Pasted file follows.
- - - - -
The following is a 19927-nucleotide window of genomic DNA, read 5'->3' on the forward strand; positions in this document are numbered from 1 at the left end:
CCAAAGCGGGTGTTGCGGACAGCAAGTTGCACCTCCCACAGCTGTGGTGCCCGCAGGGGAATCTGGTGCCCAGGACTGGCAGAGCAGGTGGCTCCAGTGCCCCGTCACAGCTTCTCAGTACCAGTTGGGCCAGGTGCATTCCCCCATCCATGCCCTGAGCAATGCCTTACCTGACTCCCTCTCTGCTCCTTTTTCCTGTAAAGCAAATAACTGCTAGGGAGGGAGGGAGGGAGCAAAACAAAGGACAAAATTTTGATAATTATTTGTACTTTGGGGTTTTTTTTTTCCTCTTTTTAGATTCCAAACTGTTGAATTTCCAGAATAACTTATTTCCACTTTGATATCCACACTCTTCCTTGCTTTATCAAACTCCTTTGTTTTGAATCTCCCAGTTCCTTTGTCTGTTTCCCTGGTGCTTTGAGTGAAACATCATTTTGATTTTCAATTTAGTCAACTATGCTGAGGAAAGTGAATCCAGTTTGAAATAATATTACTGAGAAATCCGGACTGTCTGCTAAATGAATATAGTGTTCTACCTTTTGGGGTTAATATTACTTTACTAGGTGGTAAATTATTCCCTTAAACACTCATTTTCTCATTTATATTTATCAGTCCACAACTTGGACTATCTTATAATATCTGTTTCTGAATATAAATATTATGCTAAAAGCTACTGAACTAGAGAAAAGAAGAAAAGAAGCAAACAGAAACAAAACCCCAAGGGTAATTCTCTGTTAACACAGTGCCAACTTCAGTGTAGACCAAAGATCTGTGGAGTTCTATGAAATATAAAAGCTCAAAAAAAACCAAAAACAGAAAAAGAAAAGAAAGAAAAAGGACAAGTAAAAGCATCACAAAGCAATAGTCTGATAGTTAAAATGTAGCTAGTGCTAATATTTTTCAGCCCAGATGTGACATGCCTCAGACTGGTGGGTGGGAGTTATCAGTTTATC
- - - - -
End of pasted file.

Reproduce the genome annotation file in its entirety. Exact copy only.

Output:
The following is a 19927-nucleotide window of genomic DNA, read 5'->3' on the forward strand; positions in this document are numbered from 1 at the left end:
CCAAAGCGGGTGTTGCGGACAGCAAGTTGCACCTCCCACAGCTGTGGTGCCCGCAGGGGAATCTGGTGCCCAGGACTGGCAGAGCAGGTGGCTCCAGTGCCCCGTCACAGCTTCTCAGTACCAGTTGGGCCAGGTGCATTCCCCCATCCATGCCCTGAGCAATGCCTTACCTGACTCCCTCTCTGCTCCTTTTTCCTGTAAAGCAAATAACTGCTAGGGAGGGAGGGAGGGAGCAAAACAAAGGACAAAATTTTGATAATTATTTGTACTTTGGGGTTTTTTTTTTCCTCTTTTTAGATTCCAAACTGTTGAATTTCCAGAATAACTTATTTCCACTTTGATATCCACACTCTTCCTTGCTTTATCAAACTCCTTTGTTTTGAATCTCCCAGTTCCTTTGTCTGTTTCCCTGGTGCTTTGAGTGAAACATCATTTTGATTTTCAATTTAGTCAACTATGCTGAGGAAAGTGAATCCAGTTTGAAATAATATTACTGAGAAATCCGGACTGTCTGCTAAATGAATATAGTGTTCTACCTTTTGGGGTTAATATTACTTTACTAGGTGGTAAATTATTCCCTTAAACACTCATTTTCTCATTTATATTTATCAGTCCACAACTTGGACTATCTTATAATATCTGTTTCTGAATATAAATATTATGCTAAAAGCTACTGAACTAGAGAAAAGAAGAAAAGAAGCAAACAGAAACAAAACCCCAAGGGTAATTCTCTGTTAACACAGTGCCAACTTCAGTGTAGACCAAAGATCTGTGGAGTTCTATGAAATATAAAAGCTCAAAAAAAACCAAAAACAGAAAAAGAAAAGAAAGAAAAAGGACAAGTAAAAGCATCACAAAGCAATAGTCTGATAGTTAAAATGTAGCTAGTGCTAATATTTTTCAGCCCAGATGTGACATGCCTCAGACTGGTGGGTGGGAGTTATCAGTTTATC